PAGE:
“ChAdOx is one of a handful of technologies with proven capability as a platform,” Yoon explains, “on which safe and effective vaccines can be quickly developed and manufactured at scale and low cost. Supported by a commitment of up to US$80 million of CEPI funding, our strategic partnership with the University of Oxford launched in August 2023 to harness the ChAdOx platform and develop prototype vaccines against high-risk viral families.” The technology could be adapted swiftly if a new viral threat is identified.

Furthermore, CEPI is funding the development of thermostable, sublingual vaccine films with biotechnology company Jurata Thin Film in Houston, TX. If successful, that technology could help expand access to vaccines in underserved regions. CEPI also partnered recently with Algenex in Spain to explore whether moth chrysalises could act as “living bioreactors” to accelerate new vaccine production. And the organization is examining the role that artificial intelligence (AI) could play in future pandemic preparedness and response.

“Our AI projects are looking to analyze the structure of viral families known to cause human disease,” Yoon says. CEPI wants to identify potential antigenic targets to help inform vaccine design and guide the prioritization of viral families with potential epidemic or pandemic risk.

Vaccine Innovation

Coverage extension — ensuring that vaccines will protect against as many viral variants as possible — also has emerged as a research focus as a result of the pandemic. The first COVID-19 vaccines were highly effective, but their efficacy declined in the months that followed as viral variants mutated. Some subsequent versions of the vaccines have not shown the same ability to protect against symptomatic infections and instead are limited to reducing severe symptoms in specific populations.

In response, the industry and its stakeholders are focusing on development of vaccine technologies that will be resistant to pathogens’ ability to mutate. Some products have emerged based on monoclonal antibodies (mAbs) that are designed to extend the duration of coverage. A notable example is Sanofi and AstraZeneca’s Beyfortus (nirsevimab-alip) respiratory syncytial virus (RSV) vaccine, which the US Food and Drug Administration (FDA) approved in 2023 (5).

Another impact of COVID-19 has been a renewed focus on vaccine efficacy. Patients, governments, and healthcare systems want vaccines to work. That demand has been loud and clear, according to Fischer. “The pandemic and early stages of the postpandemic timeframe have required companies to focus on developing vaccines that provide significantly more effectiveness than current vaccines. In the cases of influenza and COVID-19, vaccines need to have broader coverage to demonstrate the ability to prevent symptomatic disease — and last longer. Some companies are looking at combination vaccines [for] influenza and COVID-19. Others are developing combinations that pair a target where vaccines currently exist with a disease where there aren’t any current vaccines.”

The focus on efficacy has prompted some merger and acquisition (M&A) activity. In December 2023, AstraZeneca announced plans to buy Seattle-based Icosavax, citing as a key motivation the latter’s combination protein virus-like particle (VLP) vaccine that targets both RSV and human metapneumovirus (hMPV) and is entering phase 3 trials.

Manufacturing Capacity

COVID-19 also put a spotlight on vaccine production, with the main realization being that the biopharmaceutical industry struggled to meet demand, particularly for developing regions. Dutch researchers found a number of reasons for that, including a lack of manufacturing facilities and technology-transfer personnel, critical shortages in raw materials, and restrictive protectionist measures (6): “More resilience and robustness must be integrated into the vaccine production chain, and low-/middle-income countries should be empowered to manufacture vaccines themselves.”

That conclusion is in keeping with an earlier CEPI study, which identified Africa, Southeast Asia and the Western Pacific, the Middle East, and Latin America and the Caribbean as areas where additional vaccine production capacity is needed most (7). Those findings inform the organization’s push to expand the global footprint of vaccine production, Yoon says. The organization has created a manufacturing network that focuses on vaccine makers in the Global South near areas that are at high risk of outbreaks caused by deadly viral threats such as Lassa fever, Nipah, disease X, and other prioritized pathogens with epidemic and pandemic potential.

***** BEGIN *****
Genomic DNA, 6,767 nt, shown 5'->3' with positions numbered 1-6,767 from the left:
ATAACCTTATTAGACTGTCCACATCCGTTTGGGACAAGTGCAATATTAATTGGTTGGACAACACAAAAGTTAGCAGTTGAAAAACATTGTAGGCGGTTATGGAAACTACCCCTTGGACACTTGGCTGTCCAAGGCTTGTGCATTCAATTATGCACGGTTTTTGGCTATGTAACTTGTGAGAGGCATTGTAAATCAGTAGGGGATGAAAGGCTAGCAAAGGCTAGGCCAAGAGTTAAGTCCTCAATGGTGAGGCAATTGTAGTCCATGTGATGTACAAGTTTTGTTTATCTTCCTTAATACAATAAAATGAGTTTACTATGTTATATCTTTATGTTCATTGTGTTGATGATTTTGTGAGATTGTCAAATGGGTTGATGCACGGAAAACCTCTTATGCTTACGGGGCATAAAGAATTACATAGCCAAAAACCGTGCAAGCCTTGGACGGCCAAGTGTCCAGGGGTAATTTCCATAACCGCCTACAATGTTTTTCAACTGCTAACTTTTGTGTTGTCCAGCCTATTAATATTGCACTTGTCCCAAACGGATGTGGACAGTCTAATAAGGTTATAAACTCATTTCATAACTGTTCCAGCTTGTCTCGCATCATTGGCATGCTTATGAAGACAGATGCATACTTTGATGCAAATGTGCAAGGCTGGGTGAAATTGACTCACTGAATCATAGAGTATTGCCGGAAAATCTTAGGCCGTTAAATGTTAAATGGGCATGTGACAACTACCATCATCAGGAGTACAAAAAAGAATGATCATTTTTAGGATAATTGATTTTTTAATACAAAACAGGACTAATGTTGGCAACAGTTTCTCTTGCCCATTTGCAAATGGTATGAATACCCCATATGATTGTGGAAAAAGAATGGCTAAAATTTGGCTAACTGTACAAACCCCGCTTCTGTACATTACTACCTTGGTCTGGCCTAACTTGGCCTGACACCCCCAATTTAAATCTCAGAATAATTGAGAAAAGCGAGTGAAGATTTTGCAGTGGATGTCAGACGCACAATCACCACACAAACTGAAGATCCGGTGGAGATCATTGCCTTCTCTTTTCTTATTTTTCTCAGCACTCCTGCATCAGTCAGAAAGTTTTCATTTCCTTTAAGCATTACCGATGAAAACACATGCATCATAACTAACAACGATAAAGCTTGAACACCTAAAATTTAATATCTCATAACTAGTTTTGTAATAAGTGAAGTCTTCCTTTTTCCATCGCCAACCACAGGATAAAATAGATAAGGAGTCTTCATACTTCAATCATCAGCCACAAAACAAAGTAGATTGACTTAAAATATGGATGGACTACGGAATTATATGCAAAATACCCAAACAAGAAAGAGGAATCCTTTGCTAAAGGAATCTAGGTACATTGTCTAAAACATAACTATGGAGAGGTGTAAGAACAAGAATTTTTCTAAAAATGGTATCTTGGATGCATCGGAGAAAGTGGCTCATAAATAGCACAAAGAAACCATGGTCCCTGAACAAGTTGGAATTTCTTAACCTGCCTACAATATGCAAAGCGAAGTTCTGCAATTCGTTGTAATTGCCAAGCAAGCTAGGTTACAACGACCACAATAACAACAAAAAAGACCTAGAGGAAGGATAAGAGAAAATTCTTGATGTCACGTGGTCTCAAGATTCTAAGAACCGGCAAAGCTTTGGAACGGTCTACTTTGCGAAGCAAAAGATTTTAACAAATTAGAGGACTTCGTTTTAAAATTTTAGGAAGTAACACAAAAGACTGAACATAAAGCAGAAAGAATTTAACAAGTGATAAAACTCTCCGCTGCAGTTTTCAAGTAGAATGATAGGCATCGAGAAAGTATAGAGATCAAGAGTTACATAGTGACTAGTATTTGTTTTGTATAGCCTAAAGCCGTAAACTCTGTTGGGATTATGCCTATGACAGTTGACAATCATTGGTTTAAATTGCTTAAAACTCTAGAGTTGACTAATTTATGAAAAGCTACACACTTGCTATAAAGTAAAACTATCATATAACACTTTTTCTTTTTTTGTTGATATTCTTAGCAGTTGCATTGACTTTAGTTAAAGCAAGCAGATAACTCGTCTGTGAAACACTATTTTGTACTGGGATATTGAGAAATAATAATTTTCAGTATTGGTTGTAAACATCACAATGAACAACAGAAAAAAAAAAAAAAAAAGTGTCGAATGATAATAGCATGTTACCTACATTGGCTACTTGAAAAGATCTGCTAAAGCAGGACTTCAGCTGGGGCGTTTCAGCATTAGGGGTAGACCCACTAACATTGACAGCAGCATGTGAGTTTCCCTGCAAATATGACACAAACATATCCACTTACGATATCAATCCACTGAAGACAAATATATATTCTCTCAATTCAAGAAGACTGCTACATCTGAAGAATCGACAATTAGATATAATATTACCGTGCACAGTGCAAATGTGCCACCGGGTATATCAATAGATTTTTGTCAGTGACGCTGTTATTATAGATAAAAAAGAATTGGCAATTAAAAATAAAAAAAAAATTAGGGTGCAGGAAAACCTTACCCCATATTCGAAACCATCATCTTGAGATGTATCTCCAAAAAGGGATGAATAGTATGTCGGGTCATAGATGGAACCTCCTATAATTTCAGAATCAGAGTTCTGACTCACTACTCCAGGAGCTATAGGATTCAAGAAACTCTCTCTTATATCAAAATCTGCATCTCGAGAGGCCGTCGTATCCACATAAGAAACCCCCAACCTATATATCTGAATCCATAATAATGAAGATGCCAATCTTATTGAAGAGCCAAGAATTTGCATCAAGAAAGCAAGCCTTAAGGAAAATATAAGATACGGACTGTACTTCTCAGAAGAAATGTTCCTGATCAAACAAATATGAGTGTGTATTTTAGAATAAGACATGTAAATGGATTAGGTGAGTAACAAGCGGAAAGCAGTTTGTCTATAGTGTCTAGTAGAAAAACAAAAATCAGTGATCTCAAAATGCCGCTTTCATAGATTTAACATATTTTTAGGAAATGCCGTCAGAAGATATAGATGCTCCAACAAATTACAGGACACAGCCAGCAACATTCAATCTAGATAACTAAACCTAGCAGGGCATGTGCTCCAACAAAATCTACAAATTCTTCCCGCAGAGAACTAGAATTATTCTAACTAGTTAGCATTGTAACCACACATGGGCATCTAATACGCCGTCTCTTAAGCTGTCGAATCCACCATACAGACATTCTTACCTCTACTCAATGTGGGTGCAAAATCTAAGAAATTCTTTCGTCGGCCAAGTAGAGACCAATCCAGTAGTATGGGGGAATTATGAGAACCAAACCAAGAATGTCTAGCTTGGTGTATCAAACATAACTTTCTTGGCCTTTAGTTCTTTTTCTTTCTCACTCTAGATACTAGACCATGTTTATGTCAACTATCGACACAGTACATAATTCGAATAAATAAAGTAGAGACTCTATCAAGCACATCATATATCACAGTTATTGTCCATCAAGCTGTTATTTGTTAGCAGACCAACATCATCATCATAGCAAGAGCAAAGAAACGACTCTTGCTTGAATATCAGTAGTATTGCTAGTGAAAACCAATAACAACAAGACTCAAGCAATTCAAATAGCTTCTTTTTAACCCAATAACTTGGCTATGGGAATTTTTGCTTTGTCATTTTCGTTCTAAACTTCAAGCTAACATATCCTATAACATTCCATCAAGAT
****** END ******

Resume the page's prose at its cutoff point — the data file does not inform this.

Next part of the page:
“We currently have four partners in the network,” Yoon says, citing Serum Institute of India, Aspen in South Africa, Institut Pasteur de Dakar in Senegal, and Bio Farma in Indonesia. “There is a lot of movement across the regional vaccine manufacturing space, so we also just announced that we now will be hosting the Regionalised Vaccine Manufacturing Collaborative (RVMC), a global initiative to convene, match-make, and provide support across various regional manufacturing initiatives.”

References

1 Mellis C. Lives Saved by COVID-19 Vaccines. J. Paediat. Child Health 58(11) 2022: 2129; https://doi.org/10.1111/jpc.16213.

2 Mylonakis E, et al. Lessons from an International Trial Evaluating Vaccination Strategies for Recovered Inpatients with COVID-19 (VATICO). Med 3(8) 2022: 531–537; https://doi.org/10.1016/j.medj.2022.07.003.

3 Merck and Moderna Initiate INTerpath-002, a Phase 3 Study Evaluating V940 (mRNA-4157) in Combination with KEYTRUDA® (pembrolizumab) for Adjuvant Treatment of Patients with Certain Types of Resected Non-Small Cell Lung Cancer. Merck: Rahway, NJ, 11 December 2023; https://www.merck.com/news/merck-and-moderna-initiate-interpath-002-a-phase-3-study-evaluating-v940-mrna-4157-in-combination-with-keytruda-pembrolizumab-for-adjuvant-treatment-of-patients-with-certain-types-of-resect.

4 Promising New “circRNhttps://doi.org/10.1111/jpc.16213.A” Vaccines Explored in CEPI-HMRI Collaboration. CEPI News 25 January 2024; https://cepi.net/news_cepi/promising-new-circrna-vaccines-explored-in-cepi-hmri-collaboration/?swcfpc=1.

5 CEPI Partners with Lemonex To Advance mRNA Vaccine Delivery Against Future Pandemic Threats. CEPI News 4 January 2024; https://cepi.net/news_cepi/cepi-partners-with-lemonex-to-advance-mrna-vaccine-delivery-against-future-pandemic-threats.

6 FDA Approves Beyfortustm (nirsevimab-alip) To Protect Infants Against RSV Disease. Sanofi: Paris, France, 17 July 2023; https://www.sanofi.com/en/media-room/press-releases/2023/2023-07-17-17-00-00-2705911.

7 Feddema JJ, et al. Upscaling Vaccine Manufacturing Capacity: Key Bottlenecks and Lessons Learned. Vaccine 41(30) 2023: 4359–4368; https://doi.org/10.1016/j.vaccine.2023.05.027.

Based in France, Gareth Macdonald is a freelance contributor

to BioProcess Insider and BioProcess International

([email protected]).